Extensive use of synthetic dyes and their subsequent release in industrial wastewater is a growing environmental problem. These dyes are recalcitrant in nature, and some dyes are also well established to be potentially carcinogenic and mutagenic as well as genotoxic. Research efforts have been devoted to develop new, low-cost, and eco-friendly treatments capable of reducing and even eliminating synthetic dye compounds from the environment. Enzymatic approach has attracted much interest recently in the decolorization of textile and other industrially important dyes from wastewater as an alternative strategy to conventional chemical, physical, and biological treatments, which pose serious limitations. In this chapter, the accumulated research data on the potential of the oxidoreductive enzymes—high redox potential peroxidases (lignin peroxidase [LiP], EC 220.127.116.11; manganese peroxidase [MnP], EC 18.104.22.168; dye decolorizing peroxidase [DyP], EC 22.214.171.124; and versatile peroxidases [VP], EC 126.96.36.199), laccases (benzenediol–oxygen oxidoreductase, EC 188.8.131.52), polyphenol oxidases (EC 184.108.40.206), and azoreductases (azobenzene reductases, EC 220.127.116.11)—that have been exploited in the decolorization and degradation of synthetic dyes are presented. An overview of enzyme technology, including the importance of redox mediators for enhanced range of substrates and efficiency of degradation, current biodegradation applications, and suggestions to overcome the limitations to these proteins’ large scale and efficient use, is made. Different strategies currently being used and future prospects for the potential use of genetic engineering techniques to improve the performance of these oxidoreductases in terms of stability, selectivity, and catalytic activity in dye bioremediation technologies are also explored.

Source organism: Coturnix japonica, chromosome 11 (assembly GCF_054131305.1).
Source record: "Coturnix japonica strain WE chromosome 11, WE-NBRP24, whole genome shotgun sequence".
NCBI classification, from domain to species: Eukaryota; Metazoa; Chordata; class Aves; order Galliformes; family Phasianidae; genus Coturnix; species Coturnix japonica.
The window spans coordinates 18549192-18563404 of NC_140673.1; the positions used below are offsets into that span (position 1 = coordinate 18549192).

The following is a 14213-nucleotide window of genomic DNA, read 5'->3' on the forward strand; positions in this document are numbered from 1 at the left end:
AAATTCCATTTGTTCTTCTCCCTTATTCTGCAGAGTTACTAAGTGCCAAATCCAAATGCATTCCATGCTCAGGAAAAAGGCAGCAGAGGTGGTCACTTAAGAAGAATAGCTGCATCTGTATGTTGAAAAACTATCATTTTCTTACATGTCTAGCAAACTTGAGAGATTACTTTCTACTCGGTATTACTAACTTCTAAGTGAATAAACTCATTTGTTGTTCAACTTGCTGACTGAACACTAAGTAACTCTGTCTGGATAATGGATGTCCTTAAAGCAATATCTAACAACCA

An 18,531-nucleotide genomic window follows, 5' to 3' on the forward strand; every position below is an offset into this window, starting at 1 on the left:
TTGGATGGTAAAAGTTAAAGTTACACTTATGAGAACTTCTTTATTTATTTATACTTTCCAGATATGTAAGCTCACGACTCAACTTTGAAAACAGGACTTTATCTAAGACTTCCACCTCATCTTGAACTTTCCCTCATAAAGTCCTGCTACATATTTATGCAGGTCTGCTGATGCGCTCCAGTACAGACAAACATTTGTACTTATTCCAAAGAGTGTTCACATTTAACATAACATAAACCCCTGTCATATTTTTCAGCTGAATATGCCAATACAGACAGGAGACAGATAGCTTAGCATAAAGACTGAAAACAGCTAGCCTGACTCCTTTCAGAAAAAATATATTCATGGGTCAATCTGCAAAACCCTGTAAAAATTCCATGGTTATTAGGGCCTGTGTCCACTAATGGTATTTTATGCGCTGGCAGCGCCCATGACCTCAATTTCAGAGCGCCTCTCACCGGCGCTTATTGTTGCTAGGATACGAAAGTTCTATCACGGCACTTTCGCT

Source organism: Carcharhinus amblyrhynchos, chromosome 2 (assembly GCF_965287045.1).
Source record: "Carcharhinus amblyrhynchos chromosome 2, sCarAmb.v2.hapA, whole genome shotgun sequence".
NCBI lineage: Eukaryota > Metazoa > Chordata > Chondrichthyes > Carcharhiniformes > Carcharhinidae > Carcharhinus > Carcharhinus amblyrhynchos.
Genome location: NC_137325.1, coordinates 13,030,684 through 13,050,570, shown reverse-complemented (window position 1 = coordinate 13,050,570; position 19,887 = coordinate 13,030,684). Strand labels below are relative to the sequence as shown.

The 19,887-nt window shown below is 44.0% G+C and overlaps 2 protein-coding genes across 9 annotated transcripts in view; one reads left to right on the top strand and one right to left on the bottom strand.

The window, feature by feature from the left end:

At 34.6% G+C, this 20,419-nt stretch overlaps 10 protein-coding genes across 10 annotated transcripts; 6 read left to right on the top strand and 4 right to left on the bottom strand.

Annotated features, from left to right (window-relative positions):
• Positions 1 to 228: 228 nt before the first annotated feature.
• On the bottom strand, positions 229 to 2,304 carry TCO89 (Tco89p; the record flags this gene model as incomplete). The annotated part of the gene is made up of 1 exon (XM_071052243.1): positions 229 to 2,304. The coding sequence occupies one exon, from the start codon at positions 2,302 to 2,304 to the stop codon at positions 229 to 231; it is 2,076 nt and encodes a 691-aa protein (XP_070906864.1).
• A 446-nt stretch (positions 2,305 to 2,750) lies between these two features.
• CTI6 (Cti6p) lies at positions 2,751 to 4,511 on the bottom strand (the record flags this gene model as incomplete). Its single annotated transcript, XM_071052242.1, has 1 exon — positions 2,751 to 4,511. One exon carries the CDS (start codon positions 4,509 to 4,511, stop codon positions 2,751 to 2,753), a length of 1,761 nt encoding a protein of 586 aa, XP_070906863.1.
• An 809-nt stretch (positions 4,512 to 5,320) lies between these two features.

Part of the book: Advances in Bioremediation of Wastewater and Polluted Soil